HAVING spent the best part of five weeks with my lovely, if sometimes mischievous, grand-children in England and France, I should put myself on the naughty step for forgetting to write a review of the last restaurant in Ha-ha-ha-rare (Africa’s fun capital!) I visited before jetting out via Zambia and Ethiopia.
Report by Dusty Miller
Can’t think how I overlooked it, as I was under pressure to leave articles “in the pipeline” to appear over a near six week absence: perhaps because I ate at Coimbra, the immensely popular Portuguese restaurant in The Avenues on a Sunday night before I had to check in at the airport just 36 hours later and had lots of other stuff to deal with?
And that, candidly, is the kernel of this story…that restaurants can be pumping, packed and profitable on a Sunday evening when many competitors close, often quoting an alleged lack of trade.
(OK, I know several shut for religious or family reasons…or possibly because they’ve made enough loot trading Monday to Saturday?)
I’d been in a couple of sports clubs and watched the London Olympics until my eyes ached…all minor interest sports (to me): archery, gymnastics, women’s cycling, women’s hockey. At that stage I knew my children had scarce tickets to the women’s diving the next Friday. I still had fingers crossed that miraculously they’d find a spare one for me.
That wasn’t to be. I set off towards East London with them, but jumped out at Thornhill Park-and-Ride bus station in the middle of nowhere, south of Oxford, taking a coach to London Victoria to sort out a problem.
Having lots of time to kill I spent several hours in and out of a nice pub: St George’s Tavern, near the coach station, where I ate wonderful gammon steak, egg and chips. (And watched women’s diving on an enormous flat-screen TV set!)
Over the years, whenever I’ve done a critique on Coimbra, I felt obliged to very quickly write about its main competitor, which was Cascais, a few hundred metres away, on Samora Machel Avenue, with its own dedicated myriad fans, (or vice-versa) in the interests of fairness.
Cascais is now Paula’s Place and moved perhaps four kilometres out of town where it thrives.
Sometimes I looked at both Lusitanian eateries in the same article, staging an imaginary cook-off between respective chefs. Often I decided Cascais’ piri-piri chicken was the best in the country, but Coimbra usually cooked better chips.
Paula’s Place shifted from the gloomy (at night) CBD, with broken streets and pavements, no street lights, perpetually out-of-order traffic robots, missing white lines, pot-holes, pan-handlers, pimps, prostitutes, muggers, druggies and “drivers” who should never be allowed behind a wheel this side of hell.
But I digress. As usual! Immediately before my working holiday I re-visited Coimbra. It has lost no popularity and I’ve been eating there since it was a rather picaresque (not picturesque!) shebeen, nicknamed “Yellow Doors” where patrons, drinking illegally, were advised to keep a local $20 note handy in case the cops raided!
Parking, was 50 metres from the door. I was given the last seat in the main semi-alfresco dining area on an absolutely freezing night when all good couch potatoes and sports lovers should have been glued to the Olympiad. That table, near a breeze block wall, was perishing. Punters left before I’d been served and I managed to grab their place under a gas-heater. Sod’s Law it was unpleasantly hot!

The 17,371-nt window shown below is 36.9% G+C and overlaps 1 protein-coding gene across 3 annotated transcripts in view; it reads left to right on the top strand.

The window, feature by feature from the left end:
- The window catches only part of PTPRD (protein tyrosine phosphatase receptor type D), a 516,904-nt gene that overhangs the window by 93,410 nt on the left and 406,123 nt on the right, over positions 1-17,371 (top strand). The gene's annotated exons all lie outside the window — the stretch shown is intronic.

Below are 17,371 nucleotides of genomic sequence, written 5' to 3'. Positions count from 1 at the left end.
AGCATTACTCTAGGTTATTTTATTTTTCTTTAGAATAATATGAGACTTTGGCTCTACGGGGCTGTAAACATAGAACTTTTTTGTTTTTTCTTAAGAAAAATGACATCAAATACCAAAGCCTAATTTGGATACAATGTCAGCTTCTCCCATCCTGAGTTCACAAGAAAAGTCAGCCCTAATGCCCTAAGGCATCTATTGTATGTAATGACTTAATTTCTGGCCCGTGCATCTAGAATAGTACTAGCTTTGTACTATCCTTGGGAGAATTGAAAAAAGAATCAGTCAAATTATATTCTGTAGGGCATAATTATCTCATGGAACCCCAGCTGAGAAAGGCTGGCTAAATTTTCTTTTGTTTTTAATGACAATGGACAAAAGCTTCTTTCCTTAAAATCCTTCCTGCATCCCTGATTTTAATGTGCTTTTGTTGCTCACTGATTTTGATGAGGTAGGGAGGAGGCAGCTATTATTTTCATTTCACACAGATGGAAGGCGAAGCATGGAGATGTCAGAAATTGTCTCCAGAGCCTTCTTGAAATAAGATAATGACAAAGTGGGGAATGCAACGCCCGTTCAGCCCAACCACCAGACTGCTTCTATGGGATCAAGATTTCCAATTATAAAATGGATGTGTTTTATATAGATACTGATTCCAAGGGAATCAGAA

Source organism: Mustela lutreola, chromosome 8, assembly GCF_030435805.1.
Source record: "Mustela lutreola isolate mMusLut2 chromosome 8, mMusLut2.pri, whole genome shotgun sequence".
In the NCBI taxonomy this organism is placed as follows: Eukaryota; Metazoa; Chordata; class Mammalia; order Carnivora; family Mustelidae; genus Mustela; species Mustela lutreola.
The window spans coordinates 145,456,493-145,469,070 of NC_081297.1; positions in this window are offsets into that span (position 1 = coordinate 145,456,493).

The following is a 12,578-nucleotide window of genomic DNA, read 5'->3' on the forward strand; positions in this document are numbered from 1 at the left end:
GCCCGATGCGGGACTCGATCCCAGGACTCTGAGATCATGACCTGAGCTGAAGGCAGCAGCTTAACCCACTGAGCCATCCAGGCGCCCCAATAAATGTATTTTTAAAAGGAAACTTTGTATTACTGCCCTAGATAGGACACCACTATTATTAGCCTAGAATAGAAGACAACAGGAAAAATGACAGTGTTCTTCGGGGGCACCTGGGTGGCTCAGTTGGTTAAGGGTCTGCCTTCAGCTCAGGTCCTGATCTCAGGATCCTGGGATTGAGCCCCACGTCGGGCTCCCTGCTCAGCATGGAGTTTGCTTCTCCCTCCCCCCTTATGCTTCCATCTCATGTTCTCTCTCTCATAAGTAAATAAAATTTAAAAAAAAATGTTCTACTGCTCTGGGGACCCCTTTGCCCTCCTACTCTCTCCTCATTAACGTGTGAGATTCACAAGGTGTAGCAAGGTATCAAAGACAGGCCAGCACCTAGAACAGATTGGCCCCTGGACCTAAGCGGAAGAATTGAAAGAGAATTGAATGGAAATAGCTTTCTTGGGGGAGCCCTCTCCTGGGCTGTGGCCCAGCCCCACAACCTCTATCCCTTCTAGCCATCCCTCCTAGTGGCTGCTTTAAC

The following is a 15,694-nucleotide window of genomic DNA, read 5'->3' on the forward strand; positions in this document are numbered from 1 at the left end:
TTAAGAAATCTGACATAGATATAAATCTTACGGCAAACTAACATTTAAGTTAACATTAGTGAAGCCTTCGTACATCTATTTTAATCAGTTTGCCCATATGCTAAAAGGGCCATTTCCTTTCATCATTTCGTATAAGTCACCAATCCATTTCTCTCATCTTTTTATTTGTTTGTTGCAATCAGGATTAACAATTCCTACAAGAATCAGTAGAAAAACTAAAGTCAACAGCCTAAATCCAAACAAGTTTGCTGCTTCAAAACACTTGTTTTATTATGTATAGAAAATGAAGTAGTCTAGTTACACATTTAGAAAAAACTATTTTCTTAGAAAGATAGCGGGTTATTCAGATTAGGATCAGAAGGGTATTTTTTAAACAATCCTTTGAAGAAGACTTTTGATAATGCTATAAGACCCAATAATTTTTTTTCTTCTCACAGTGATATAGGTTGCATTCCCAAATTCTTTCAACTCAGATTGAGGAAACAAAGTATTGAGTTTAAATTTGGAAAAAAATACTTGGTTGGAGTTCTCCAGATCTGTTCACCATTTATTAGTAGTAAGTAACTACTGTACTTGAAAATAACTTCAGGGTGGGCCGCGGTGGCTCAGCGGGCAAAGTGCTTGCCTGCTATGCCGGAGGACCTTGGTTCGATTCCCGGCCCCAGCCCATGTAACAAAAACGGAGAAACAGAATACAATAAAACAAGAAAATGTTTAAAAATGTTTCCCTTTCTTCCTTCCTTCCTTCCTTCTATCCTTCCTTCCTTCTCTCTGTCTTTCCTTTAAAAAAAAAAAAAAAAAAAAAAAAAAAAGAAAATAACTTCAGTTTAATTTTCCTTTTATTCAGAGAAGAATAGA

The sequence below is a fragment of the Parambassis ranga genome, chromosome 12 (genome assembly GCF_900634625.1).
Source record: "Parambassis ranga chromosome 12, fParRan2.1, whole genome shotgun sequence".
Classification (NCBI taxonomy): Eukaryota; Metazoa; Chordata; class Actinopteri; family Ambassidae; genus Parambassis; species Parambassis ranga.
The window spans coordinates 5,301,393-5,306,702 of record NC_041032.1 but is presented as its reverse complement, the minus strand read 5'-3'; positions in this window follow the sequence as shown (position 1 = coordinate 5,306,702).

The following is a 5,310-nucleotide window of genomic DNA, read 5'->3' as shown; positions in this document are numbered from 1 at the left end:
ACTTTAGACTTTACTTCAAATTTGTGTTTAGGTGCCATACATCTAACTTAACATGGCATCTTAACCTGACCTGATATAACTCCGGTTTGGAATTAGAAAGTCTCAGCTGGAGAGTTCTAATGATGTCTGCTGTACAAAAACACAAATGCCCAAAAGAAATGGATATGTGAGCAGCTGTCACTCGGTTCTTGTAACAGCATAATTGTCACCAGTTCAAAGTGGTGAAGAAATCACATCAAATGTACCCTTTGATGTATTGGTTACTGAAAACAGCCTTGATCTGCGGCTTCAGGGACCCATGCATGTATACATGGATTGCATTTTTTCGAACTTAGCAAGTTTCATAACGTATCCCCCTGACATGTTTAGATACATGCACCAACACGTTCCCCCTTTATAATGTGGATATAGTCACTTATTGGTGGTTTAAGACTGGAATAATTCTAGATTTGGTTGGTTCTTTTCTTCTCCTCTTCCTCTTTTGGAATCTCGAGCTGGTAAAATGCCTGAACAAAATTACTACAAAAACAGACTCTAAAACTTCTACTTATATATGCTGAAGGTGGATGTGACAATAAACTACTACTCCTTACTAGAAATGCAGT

The caldho (Portuguese green) verde soup was as good as it always is. With it I had nice freshly baked continental-style loose crumbed bread with butter in those annoying sachets, hard to open when you need Strength 3 readers. Soup is now US$3,50: up half-a-buck on my previous visit
For some reason I didn’t fancy the trademark/flagship house dish of piri-piri chicken and chips (US$12) but changed to perfectly flash-cooked non-chewy calamari rings with big half, white and waxy, spuds boiled just right. (Portuguese potatoes often taste as if they needed another 30 seconds in boiling water.) This dish costs US$17.
Wonderful southern African comfort food on the eve of a month and a half away.
Coimbra opens lunch and supper Tuesday to Sunday.
While I was out of the country, Taverna Athena, at Kensington, unfortunately went into liquidation.
Chef/proprietor Stavros Agnastopolous told me months ago that the rent was due to be increased to what he described as a totally unsustainable figure.
I‘ll sadly miss “Stav’s Tav”— especially in the next fortnight while I’m housesitting a property within walking distance. They used to be behind the Holiday Inn, but moved after the former business premises were held up at gun-point, the till cleaned out and customers robbed of cash, credit cards, watches and jewellery.
The bandit boss had obviously watched too many Steven Segal movies. He blasted an automatic pistol at the tyres of a punter’s…Prado…or Pajero I seem to recall; but the slug spanged off and ricocheted back the way it came, hitting him square between the eyes, killing him instantly. (Good guys 1, Baddies 0!)
Also during my leave, Clive Jones died tragically young at 52, of the cancer he’d been fighting manfully for some time.
I’ve known Clive since soon after he left Peterhouse School. After compulsory national service in the Rhodesian Armoured Car Regiment, he joined the family textile firm, subsequently moving on to work in the motor industry.
But food and cooking were his first love and after some semi-professional but highly respected outside catering contracts, he went into “the trade” full time, running — with his wife and family — Hellenics Club, in Eastlea, then The Office and Spook House at Msasa. They briefly moved to the Portuguese Club and only a week or so before his death opened Joneses Joint at Amby: still run by his widow and one of their twin daughters, who’s a graduate of the American Hotel School.